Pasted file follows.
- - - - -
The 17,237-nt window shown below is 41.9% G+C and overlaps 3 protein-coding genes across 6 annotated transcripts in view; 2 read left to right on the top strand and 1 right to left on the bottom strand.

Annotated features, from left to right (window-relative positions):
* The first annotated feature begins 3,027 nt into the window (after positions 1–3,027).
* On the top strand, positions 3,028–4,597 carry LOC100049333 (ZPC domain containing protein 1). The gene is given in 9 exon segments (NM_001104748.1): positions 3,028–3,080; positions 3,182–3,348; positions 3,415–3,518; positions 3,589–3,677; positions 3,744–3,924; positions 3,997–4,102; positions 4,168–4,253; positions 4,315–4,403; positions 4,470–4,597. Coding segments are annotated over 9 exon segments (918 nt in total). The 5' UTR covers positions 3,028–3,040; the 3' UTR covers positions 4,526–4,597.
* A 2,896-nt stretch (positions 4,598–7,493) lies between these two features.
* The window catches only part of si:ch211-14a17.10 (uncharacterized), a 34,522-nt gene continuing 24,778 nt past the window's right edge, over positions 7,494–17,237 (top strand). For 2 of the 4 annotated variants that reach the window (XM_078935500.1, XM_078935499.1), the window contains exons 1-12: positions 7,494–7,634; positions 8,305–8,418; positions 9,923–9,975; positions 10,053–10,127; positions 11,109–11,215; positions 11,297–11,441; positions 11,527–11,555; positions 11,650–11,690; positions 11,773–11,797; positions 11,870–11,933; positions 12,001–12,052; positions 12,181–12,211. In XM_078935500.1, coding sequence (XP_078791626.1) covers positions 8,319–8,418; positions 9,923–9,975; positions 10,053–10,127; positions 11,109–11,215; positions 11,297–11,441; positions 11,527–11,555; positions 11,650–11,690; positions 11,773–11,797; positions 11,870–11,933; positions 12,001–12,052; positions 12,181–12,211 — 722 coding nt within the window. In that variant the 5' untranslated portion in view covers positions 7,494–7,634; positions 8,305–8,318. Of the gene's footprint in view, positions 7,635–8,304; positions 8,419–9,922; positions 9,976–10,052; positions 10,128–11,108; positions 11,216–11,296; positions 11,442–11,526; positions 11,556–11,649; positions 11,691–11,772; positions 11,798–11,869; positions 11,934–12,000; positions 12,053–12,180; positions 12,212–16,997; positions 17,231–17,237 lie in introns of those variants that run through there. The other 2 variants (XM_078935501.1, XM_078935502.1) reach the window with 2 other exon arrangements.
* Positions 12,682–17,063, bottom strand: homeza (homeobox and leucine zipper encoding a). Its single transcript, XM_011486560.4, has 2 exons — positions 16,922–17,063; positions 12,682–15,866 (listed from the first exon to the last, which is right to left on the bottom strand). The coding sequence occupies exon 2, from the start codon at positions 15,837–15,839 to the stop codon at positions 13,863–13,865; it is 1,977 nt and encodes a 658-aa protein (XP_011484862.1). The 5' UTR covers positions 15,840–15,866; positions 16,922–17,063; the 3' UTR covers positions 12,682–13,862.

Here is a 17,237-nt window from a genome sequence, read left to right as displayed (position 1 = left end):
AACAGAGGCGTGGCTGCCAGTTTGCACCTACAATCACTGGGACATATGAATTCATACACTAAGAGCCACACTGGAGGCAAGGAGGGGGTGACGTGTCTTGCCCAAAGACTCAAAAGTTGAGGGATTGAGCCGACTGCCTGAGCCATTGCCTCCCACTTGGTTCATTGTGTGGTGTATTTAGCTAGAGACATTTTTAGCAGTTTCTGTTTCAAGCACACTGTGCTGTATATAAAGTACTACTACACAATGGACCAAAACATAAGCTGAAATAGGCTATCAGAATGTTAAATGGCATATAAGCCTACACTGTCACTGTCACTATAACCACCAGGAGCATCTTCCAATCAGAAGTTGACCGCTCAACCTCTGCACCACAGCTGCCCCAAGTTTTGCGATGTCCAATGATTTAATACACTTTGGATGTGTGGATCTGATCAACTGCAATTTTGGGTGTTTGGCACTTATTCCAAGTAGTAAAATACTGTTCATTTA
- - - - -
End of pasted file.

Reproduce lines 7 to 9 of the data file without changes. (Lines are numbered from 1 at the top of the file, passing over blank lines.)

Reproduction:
* Positions 12,682–17,063, bottom strand: homeza (homeobox and leucine zipper encoding a). Its single transcript, XM_011486560.4, has 2 exons — positions 16,922–17,063; positions 12,682–15,866 (listed from the first exon to the last, which is right to left on the bottom strand). The coding sequence occupies exon 2, from the start codon at positions 15,837–15,839 to the stop codon at positions 13,863–13,865; it is 1,977 nt and encodes a 658-aa protein (XP_011484862.1). The 5' UTR covers positions 15,840–15,866; positions 16,922–17,063; the 3' UTR covers positions 12,682–13,862.

Here is a 17,237-nt window from a genome sequence, read left to right as displayed (position 1 = left end):
AACAGAGGCGTGGCTGCCAGTTTGCACCTACAATCACTGGGACATATGAATTCATACACTAAGAGCCACACTGGAGGCAAGGAGGGGGTGACGTGTCTTGCCCAAAGACTCAAAAGTTGAGGGATTGAGCCGACTGCCTGAGCCATTGCCTCCCACTTGGTTCATTGTGTGGTGTATTTAGCTAGAGACATTTTTAGCAGTTTCTGTTTCAAGCACACTGTGCTGTATATAAAGTACTACTACACAATGGACCAAAACATAAGCTGAAATAGGCTATCAGAATGTTAAATGGCATATAAGCCTACACTGTCACTGTCACTATAACCACCAGGAGCATCTTCCAATCAGAAGTTGACCGCTCAACCTCTGCACCACAGCTGCCCCAAGTTTTGCGATGTCCAATGATTTAATACACTTTGGATGTGTGGATCTGATCAACTGCAATTTTGGGTGTTTGGCACTTATTCCAAGTAGTAAAATACTGTTCATTTA